8. It is illegal to purchase alcoholic beverages from any person not licensed to sell them, to sell alcoholic beverages without the appropriate license, and to consume alcoholic beverages in any unlicensed public area.

Controlled Substances – CSA Schedule

In compliance with the Drug-Free Workplace Act of 1988, the Drug-Free Communities and Schools Act Amendments of 1989, and the Commonwealth of Virginia’s Policy on Alcohol and Other Drugs of 1991, the following summary is provided for your information. Controlled substances are classified under the Controlled Substances Act into "schedules" that indicate their relative medicinal use and probability of abuse and dependence (addiction). Virginia Tech’s policy addresses these controlled substances.

Controlled Substances Schedules

Schedule I: The drug or other substance has a high potential for abuse. The drug or other substance has no currently accepted medical use in treatment in the United States. There is a lack of accepted safety for use of the drug or other substance under medical supervision. Some Schedule I substances are heroin, LSD, marijuana, GHB, MDMA (Ecstasy), and methaqualone.

Schedule II: The drug or other substance has a high potential for abuse. The drug or other substance has a currently accepted medical use in treatment in the United States or a currently accepted medical use with severe restrictions. Abuse of the drug or other substance may lead to severe psychological or physical dependence. Schedule II substances include morphine, PCP, cocaine, methadone, Ritalin, and methamphetamine.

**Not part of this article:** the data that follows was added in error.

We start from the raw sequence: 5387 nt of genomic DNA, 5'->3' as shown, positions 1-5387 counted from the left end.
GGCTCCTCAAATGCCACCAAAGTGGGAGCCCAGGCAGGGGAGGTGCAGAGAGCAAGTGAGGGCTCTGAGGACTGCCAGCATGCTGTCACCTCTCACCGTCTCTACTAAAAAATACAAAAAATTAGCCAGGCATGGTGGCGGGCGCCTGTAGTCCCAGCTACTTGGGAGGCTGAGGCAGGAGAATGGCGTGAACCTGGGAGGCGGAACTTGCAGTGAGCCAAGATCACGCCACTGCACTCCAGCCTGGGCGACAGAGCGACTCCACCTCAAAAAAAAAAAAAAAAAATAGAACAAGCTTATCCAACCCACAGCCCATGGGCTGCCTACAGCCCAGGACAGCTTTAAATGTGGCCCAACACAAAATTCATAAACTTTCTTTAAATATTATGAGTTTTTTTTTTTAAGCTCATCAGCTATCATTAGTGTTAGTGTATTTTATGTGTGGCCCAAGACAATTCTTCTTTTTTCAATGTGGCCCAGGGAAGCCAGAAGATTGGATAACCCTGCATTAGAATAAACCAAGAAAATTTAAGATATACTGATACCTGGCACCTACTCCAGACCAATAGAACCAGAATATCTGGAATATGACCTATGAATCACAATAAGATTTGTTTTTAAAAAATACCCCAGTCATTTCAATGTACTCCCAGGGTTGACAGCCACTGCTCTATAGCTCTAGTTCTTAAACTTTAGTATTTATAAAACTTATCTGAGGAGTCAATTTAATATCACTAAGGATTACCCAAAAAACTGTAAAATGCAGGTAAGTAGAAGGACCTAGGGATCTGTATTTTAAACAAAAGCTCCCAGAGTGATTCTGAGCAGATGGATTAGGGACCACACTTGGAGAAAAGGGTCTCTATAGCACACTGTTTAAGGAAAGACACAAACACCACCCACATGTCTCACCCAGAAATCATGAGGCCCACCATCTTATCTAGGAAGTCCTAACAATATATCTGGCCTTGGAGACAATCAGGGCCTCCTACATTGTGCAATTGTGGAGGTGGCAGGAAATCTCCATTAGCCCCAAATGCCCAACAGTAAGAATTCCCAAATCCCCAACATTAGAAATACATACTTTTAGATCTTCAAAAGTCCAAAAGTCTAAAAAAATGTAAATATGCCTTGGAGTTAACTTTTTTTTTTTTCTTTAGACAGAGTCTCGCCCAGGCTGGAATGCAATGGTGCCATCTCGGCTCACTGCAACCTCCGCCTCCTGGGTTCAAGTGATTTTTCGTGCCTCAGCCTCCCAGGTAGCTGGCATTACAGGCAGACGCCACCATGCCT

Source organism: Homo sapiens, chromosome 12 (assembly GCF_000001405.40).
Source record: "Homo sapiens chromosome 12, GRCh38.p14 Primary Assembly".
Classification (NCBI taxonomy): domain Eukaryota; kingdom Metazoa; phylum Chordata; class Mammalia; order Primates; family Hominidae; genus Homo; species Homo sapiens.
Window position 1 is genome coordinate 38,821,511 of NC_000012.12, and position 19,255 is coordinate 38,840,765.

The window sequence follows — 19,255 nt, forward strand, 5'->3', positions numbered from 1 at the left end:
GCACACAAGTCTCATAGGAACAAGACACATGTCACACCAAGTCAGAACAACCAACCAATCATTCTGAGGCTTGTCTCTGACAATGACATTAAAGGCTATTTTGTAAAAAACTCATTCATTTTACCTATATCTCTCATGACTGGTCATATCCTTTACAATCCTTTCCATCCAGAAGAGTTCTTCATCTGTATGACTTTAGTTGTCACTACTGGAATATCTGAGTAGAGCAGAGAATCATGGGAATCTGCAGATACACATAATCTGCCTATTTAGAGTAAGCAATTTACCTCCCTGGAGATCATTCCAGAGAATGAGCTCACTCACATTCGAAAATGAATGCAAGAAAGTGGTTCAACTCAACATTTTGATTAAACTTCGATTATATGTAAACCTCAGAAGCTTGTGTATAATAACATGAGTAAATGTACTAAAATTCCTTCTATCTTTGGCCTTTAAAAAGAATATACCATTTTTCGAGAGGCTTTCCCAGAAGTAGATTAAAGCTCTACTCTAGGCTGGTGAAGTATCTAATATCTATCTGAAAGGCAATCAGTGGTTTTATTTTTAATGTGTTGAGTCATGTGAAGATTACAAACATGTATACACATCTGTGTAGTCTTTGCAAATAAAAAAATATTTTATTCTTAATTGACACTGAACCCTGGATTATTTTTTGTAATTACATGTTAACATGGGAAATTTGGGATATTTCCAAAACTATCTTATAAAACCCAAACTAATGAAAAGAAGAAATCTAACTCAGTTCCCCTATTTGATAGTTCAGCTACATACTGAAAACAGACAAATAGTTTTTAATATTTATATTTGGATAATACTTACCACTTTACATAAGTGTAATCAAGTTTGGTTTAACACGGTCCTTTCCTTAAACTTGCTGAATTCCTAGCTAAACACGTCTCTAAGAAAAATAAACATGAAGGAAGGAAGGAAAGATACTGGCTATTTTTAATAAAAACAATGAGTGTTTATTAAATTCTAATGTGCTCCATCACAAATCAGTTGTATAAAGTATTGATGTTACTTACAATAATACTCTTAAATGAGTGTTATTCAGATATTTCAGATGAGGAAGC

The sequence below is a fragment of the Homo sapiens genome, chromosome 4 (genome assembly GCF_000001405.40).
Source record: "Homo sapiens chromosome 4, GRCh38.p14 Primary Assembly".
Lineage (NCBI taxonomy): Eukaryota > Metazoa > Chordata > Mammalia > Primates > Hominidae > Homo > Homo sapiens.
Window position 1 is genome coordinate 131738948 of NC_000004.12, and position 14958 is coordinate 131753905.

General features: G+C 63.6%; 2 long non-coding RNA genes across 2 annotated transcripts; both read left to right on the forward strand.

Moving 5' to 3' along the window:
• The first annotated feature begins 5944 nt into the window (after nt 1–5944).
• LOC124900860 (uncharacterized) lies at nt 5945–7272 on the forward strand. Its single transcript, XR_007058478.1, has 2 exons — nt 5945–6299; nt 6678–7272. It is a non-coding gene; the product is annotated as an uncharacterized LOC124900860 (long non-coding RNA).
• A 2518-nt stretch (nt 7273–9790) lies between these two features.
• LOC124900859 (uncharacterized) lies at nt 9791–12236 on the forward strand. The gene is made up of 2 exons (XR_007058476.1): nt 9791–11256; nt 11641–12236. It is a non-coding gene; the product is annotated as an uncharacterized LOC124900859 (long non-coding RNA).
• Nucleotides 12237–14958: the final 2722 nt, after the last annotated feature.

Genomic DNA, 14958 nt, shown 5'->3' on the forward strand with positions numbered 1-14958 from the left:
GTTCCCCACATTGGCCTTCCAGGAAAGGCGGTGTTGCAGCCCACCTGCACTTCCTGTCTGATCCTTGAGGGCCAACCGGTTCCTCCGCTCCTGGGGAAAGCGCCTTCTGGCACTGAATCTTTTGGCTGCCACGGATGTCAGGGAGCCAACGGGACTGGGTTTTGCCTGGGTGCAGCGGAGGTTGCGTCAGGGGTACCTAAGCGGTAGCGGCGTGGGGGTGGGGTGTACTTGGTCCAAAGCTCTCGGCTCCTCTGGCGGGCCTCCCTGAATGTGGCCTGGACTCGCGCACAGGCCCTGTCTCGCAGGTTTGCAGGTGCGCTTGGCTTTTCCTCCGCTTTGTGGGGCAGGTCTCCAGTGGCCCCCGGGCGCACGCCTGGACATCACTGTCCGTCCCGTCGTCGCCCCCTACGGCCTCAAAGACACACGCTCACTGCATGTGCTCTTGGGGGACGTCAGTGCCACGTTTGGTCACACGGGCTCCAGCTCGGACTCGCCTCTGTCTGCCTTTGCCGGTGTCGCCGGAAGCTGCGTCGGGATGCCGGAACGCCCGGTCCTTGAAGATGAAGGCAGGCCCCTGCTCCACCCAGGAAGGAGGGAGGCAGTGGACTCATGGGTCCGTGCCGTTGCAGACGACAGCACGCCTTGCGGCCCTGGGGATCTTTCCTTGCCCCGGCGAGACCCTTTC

Schedule III: The drug or other substance has a potential for abuse less than the drugs or other substances in Schedules I and II. The drug or other substance has a currently accepted medical use in treatment in the United States. Abuse of the drug or other substance may lead to moderate or low physical dependence or high psychological dependence. Anabolic steroids, codeine and hydrocodone with aspirin or Tylenol, Ketamine, and some barbiturates are Schedule III substances.

Schedule IV: The drug or other substance has a low potential for abuse relative to the drugs or other substances in Schedule III. The drug or other substance has a currently accepted medical use in treatment in the United States. Abuse of the drug or other substance may lead to limited physical dependence or psychological dependence relative to the drugs or other substances in Schedule III. Included in Schedule IV are Darvon, Talwin, Equanil, Valium, Rohypnol, and Xanax.